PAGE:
Malaysian Childhood Snacks

30 October 2015

Memory and food are interlinked, but why? And why do childhood snacks still bring us back to happier times?

Why do childhood snacks invoke such strong memories? The memories of Malaysian schoolchildren quite possibly include many a hot afternoon after school, racing to the “tuck shop” or the roti man in the evenings to buy these guilty little pleasures. Let’s be honest, while they were a far cry from the organic biscuits we feed our children these days, there was a distinct allure in the consumption of these morsels of delight.

 Science has an answer about this attachment, as it turns out. In John S. Allen’s book The Omnivorous Mind, he posits that food and the digestive system does indeed have a link to the brain, specifically the hippocampus —- the part of the brain that is critical to our memories. The hormones regulating the digestive system have their receptors in the hippocampus. Why? Well, for our ancestors it was so that we would always fondly associate memories with food, for our ultimate survival. Reinforced by memories, the pursuit of food would stir reward centres, especially if said food was sweet. As it turns out, humans are biologically inclined to have a sweet tooth!

 Here’s a collection of some of our favourite childhood snacks:

 Haw Flakes

This fairly unknown ingredient hails from China, where it is known quite simple as “big red fruit.” Bless its makers’ heart, for it has satisfied many a child in Asia since its discovery. Little sour and sweet discs, often used in sacrilegious rituals by young Catholic schoolchildren, its appeal has not decreased since. It was also often also used to bribe classmates as looked like coins.

 Choki-choki

A precursor to our current Nutella obsession? Maybe. At 20 cents a pop, it was every child’s favourite chocolate snack. It came in an interesting little tube, which caused a lot of stress and hardship at times, trying to squeeze as much chocolate out from the packaging before the whole experience was over.

 Iced Gems

Little drops of coloured icing on tiny biscuits. Who were we all kidding? We ate the icing and saved the biscuits for later, or gasp!, threw them away! Never underestimate the power of sweets and vibrant colours where children are involved.

 Mamee

Savoury and almost like a meal, Mamee was basically crispy ramen eaten with seasoning. Everyone had a preference of course,—some without the seasoning, no doubt after a telling off from their parents about the effects of flavour enchancers. However, on days where one was particularly adventurous —- one could take an unopened packed of Mamee, crush it a little, then pour the seasoning over and shake the packet for the ultimate savoury reward!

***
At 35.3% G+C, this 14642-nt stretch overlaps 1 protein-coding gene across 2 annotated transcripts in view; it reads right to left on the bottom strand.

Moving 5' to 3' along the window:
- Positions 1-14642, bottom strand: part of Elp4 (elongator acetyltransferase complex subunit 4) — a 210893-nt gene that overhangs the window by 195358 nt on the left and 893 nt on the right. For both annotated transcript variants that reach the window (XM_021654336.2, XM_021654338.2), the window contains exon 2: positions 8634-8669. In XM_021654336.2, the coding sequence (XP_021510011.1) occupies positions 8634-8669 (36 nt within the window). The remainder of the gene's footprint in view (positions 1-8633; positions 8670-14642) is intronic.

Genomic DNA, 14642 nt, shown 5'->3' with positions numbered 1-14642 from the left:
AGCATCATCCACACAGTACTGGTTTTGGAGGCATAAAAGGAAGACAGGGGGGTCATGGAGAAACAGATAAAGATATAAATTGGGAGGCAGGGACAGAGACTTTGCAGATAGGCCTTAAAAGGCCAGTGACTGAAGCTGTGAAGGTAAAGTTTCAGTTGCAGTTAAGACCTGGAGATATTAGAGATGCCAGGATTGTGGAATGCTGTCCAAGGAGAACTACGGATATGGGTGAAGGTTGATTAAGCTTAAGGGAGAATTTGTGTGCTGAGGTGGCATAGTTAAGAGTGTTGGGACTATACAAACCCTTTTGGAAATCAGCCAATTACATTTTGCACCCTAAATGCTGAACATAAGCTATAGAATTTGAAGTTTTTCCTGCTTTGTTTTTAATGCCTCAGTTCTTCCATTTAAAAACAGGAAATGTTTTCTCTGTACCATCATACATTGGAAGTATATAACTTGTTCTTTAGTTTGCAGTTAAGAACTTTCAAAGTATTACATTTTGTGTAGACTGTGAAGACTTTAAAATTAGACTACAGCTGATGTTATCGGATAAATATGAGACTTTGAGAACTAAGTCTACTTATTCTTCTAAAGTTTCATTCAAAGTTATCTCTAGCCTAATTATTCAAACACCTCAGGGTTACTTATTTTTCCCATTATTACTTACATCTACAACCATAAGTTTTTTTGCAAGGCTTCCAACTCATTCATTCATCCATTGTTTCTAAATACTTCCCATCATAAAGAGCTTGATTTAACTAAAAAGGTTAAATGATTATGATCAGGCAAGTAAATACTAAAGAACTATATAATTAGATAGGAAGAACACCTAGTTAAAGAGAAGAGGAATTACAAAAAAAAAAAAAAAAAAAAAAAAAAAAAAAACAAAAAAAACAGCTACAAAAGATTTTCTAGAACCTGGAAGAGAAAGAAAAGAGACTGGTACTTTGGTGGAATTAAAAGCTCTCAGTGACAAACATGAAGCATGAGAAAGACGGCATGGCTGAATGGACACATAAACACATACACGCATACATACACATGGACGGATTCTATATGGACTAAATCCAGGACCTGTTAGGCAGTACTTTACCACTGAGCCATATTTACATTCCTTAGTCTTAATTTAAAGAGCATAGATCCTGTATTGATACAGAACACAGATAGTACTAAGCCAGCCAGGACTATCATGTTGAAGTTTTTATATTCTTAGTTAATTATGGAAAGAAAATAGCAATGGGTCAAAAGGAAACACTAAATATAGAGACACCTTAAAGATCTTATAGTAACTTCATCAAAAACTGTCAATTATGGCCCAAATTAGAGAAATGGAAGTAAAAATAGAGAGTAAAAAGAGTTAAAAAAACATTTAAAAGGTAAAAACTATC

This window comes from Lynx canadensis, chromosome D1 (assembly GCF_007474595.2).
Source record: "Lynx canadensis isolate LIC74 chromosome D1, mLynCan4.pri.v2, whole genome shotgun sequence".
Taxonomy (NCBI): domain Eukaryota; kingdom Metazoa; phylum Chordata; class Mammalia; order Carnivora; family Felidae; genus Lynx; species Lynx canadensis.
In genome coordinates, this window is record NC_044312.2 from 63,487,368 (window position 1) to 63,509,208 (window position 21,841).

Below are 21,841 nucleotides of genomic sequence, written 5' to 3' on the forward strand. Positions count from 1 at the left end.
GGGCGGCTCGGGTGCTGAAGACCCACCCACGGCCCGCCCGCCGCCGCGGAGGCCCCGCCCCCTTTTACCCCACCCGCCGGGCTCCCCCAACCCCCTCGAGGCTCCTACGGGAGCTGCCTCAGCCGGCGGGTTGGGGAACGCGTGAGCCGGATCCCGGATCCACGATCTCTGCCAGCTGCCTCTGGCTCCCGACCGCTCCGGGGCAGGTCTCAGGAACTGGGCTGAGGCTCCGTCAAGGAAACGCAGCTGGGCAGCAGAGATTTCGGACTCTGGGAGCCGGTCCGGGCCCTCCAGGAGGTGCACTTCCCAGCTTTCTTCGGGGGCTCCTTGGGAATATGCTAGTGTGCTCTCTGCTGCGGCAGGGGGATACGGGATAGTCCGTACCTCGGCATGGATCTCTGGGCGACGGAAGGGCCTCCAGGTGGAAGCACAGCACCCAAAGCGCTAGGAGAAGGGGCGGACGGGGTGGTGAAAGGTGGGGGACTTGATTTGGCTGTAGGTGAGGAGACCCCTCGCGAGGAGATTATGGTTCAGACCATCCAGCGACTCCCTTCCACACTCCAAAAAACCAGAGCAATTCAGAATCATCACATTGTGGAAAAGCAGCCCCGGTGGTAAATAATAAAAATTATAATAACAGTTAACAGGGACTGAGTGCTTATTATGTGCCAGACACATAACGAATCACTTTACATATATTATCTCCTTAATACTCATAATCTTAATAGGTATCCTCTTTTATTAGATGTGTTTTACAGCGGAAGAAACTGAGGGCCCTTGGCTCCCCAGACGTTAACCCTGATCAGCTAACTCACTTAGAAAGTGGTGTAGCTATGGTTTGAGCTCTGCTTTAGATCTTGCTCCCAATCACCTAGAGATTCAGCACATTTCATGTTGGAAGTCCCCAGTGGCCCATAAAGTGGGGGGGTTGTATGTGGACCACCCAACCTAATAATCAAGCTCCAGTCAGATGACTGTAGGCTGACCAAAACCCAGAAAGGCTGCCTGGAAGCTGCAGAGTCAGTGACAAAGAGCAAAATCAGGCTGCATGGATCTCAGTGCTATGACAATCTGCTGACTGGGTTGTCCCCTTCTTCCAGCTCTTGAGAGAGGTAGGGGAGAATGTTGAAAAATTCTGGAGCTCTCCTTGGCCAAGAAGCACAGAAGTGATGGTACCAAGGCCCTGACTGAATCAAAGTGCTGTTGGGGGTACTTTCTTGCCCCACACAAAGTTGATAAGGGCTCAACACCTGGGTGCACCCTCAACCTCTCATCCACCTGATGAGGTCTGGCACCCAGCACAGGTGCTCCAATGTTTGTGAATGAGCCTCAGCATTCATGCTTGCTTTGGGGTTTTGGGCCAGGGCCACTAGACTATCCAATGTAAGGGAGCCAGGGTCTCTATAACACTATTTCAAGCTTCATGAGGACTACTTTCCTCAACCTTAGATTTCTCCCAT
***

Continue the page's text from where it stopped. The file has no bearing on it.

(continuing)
White Rabbit sweets

So good it was even given to a former American president (Nixon, in case you were wondering). White Rabbit sweets have thrilled schoolchildren for decades. Sweet like nougat and a reminder of hot, boiled milk as it were, and all in an edible wrapper! Really, what’s not to like here?

Ice Pops

Frozen coloured ice. Growing up in a tropical country, these frozen delights were a treat after school. It would turn your mouth a brilliant blue, green or pink and for those with particularly exotic palates, the ones with the sour asam boi were a great hit.

 The Famed MILO truck

The school would inform everyone weeks ahead of the MILO truck’s arrival and everyone would wait in anticipation. Long lines and a carnival atmosphere was pretty consistent at every MILO truck’s arrival. It was a taste that could never be replicated at home, or anywhere else save the MILO truck itself.

Apollo Layer Cake and Wafers

Let’s just put it out there that basically anything Apollo made and sold to the ubiquitous “roti man” was a childhood favourite. From the soft buttery layer cakes, or key lapis  as its called, to its chocolate filled wafers, best shared with friends.

 Marukawa Bubble Gum

The ultimate rebel’s snack - you can blow the sweet-sour gum, pop it to the annoyance of teachers and parents and tattoo yourself with the stick-ons that were so generously provided.


Byline: Michelle Gunaselan
Date: 29 September 2015

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